Saying goodbye is hard to do

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By Carol A. Clark

No one wants him to go. Not the newsroom, not management, not anyone in the building, and when Gary Warren picks up his camera and leaves the Monitor for the last time July 5, the loss to his colleagues and friends will be deeply felt. While some comfort is derived from knowing he will be near his beloved family, it doesn’t make it easier to see him go.

Warren has been chief photographer for the Monitor since 2000. He and his wife Marilyn are moving to Denver, leaving staff in place to manage day-to-day operations of their retail store, Village Arts. Marilyn will travel back monthly.

Warren leaves a proud legacy at the newspaper and across Los Alamos.

“I have been involved in newspapers and publishing for more than 35 years and I can state that Gary is in the top three of photographers that I have known,” said Los Alamos Monitor Publisher Ralph Damiani. “His eye for the child’s smile or the color reflecting from the sun off an object are simply spectacular. He is a rare commodity and there are no words to say how much he will be missed here.”

County Council Chairman James Hall agreed. “My first reaction is, ‘How in the world are you all ever going to replace him?’” Hall said. “Gary’s been a fixture in this community and I think he’s a great photographer who manages to capture the essence of the shot without being intrusive. His work always adds to the story. I admire Gary and want him to know that he’s going to be missed.”

County Administrator Max Baker praised the Warrens for their contributions. “The community will certainly miss the talents of both Gary and Marilyn and we wish them the very best in their new adventure in Denver,” Baker said. “Gary has always brought a real positive attitude to his work at the Monitor and I think the community has enjoyed those outcomes for a number of years. I wish them well.”

Los Alamos National Bank President Steve Wells thanked Warren for documenting local history. “Gary has captured more of what has happened in and around Los Alamos in his photos than anyone could experience in a lifetime,” Wells said. “We’ll have great memories and we certainly hope he does, too.”

Business leader Denise Lane added, “Indeed, I am sad to see both Gary and Marilyn go. I have always loved the fact that Gary understood Los Alamos so well. He captured some of the sweetest and most heartwarming photos of Los Alamos. He feels the pulse of the community and he captures it, over and over again in pictures. He has told the story of small town life eloquently.”

Fire Chief Douglas MacDonald addressed Warren’s professional dedication. “They say a picture is worth a thousand words and therefor you have a Congressional Library with Gary,” McDonald said. “The work he’s done for the fire department and the entire county is very much appreciated. Gary is just such a great guy and we sincerely thank him and wish him and Marilyn the very best.”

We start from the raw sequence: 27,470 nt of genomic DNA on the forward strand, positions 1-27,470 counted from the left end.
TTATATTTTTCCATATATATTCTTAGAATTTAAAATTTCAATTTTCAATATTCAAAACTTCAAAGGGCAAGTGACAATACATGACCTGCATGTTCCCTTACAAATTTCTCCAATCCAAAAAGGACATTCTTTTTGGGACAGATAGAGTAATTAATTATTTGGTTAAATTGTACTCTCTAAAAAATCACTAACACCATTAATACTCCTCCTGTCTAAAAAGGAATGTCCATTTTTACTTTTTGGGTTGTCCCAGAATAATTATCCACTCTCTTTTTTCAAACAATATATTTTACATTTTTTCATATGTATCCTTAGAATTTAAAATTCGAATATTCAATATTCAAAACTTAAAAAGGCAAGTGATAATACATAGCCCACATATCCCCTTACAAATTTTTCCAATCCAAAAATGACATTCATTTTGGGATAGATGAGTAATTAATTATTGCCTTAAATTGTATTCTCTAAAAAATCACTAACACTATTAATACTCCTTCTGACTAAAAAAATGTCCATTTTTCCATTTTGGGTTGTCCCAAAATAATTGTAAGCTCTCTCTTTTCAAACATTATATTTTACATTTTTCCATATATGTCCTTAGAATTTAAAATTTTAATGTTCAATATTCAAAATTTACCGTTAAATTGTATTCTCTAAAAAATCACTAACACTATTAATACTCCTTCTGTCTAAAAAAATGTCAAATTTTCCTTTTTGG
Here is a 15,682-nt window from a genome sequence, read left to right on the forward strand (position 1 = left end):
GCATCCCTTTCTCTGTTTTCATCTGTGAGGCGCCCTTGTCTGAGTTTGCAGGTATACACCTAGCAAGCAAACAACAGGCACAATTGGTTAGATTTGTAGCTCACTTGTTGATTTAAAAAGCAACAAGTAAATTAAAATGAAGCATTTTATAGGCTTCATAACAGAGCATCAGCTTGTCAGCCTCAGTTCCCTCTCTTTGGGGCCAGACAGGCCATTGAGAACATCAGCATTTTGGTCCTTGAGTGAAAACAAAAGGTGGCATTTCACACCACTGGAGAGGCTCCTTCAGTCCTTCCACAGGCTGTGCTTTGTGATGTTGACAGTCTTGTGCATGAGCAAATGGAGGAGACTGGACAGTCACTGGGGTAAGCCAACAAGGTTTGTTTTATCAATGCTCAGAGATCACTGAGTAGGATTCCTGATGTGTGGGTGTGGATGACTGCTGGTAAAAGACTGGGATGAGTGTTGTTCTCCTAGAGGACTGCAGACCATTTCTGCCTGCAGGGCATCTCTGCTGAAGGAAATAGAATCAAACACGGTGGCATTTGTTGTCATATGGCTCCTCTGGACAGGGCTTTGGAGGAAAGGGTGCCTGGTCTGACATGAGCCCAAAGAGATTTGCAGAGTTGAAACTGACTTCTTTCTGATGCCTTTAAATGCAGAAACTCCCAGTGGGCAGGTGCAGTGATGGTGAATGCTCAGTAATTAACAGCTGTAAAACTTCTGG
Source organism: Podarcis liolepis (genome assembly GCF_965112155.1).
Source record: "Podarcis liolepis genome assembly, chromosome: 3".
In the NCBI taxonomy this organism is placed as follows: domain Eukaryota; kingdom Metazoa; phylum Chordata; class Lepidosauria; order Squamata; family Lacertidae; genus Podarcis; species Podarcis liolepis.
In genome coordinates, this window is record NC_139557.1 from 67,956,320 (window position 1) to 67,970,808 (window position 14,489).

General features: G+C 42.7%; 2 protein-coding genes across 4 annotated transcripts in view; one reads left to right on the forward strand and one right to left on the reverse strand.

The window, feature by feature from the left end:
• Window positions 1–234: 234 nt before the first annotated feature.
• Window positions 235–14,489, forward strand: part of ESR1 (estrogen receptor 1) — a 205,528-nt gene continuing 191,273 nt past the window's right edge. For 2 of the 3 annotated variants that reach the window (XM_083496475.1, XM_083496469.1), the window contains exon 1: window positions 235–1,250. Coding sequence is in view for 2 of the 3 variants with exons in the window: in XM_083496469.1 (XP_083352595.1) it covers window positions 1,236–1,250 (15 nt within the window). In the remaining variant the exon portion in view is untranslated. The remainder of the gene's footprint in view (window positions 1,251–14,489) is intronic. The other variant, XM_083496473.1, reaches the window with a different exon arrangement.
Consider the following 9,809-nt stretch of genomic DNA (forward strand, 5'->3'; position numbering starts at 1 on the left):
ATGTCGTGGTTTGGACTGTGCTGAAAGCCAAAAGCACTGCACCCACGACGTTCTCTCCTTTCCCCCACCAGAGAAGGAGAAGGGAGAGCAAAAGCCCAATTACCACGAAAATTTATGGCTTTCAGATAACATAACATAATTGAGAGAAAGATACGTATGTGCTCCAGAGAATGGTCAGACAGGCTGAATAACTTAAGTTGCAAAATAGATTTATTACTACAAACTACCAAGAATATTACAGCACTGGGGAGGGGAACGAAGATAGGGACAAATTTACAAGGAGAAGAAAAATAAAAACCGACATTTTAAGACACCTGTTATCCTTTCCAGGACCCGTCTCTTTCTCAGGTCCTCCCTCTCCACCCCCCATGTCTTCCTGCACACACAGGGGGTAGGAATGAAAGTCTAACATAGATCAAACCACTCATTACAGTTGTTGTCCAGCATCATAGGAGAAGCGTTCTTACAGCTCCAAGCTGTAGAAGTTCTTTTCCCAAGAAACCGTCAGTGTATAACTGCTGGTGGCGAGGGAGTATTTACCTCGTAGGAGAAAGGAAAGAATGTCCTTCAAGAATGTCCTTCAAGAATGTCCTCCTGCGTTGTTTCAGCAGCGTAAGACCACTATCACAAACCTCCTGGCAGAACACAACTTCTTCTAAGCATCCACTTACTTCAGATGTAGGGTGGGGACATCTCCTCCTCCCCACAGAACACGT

Police Chief Wayne Torpy said the police department would miss him “tremendously ... It was always clear to see how much he cared for the community through the quality of his work. Besides his photos for news articles, it was a pleasure and always a nice surprise to see photos he took of things he noticed around the community. We are really going to miss Gary and wish him and his wife the very best.”

Superintendent James Anderson just retired and has known the Warrens for 14 years. “Apart from his ability to be a photographer, what I know about Gary is the person he is and that’s what I respect,” Anderson said.

Community leader Sharon Stover said, “You always knew when you saw that little Beetle car coming that it was Gary. He was so talented at getting just the perfect shot, whether it was for the baseball game, hockey tournament or community event. Gary and his wife Marilyn were part of Los Alamos. They made the town better while they were here. I want to wish them health and much success. Los Alamos’ loss is Denver’s gain.”

Youth Activity Center (YAC) Director Paul Martinez also had nothing but good to say about Gary. “He’s put the youth center in front of the community and is the first to do that,” he said. “It’s easy to see how much he loves taking pictures of these kids. He’d stop in to take photos and would talk to us and I got to know him. I wish he wasn’t going but I wish him all the success that he strives for. He’s a good man and good things come to good people. It’s just been a real joy to know him.”

Joy Beery, executive director of YAC, which is a program of the Los Alamos Family Council, added, “What we like about Gary is that he was always involved in the community and the Youth Activity Center. He took great photos and I was always so pleased that in his photography, he caught kids doing fun things.”

Warren photographed countless activities at the Los Alamos County Ice Rink over the years. “I think his work is absolutely wonderful,” said Ice Rink Manager Dianne Marquez. “I admire the unique angles and perspectives he takes in his photographs and I always wanted a ‘Gary Warren’ on my wall. I now own two that he took of the Valles Caldera that are just beautiful, and I bought a third ‘Gary Warren’ and gave it as a housewarming gift to a friend who moved to Chicago. She has it hanging on the wall above her piano. We are all going to miss Gary so much.”

The Monitor adds its fond farewell to Warren, whose valued friendship and comic relief will be remembered and laughed about for years to come.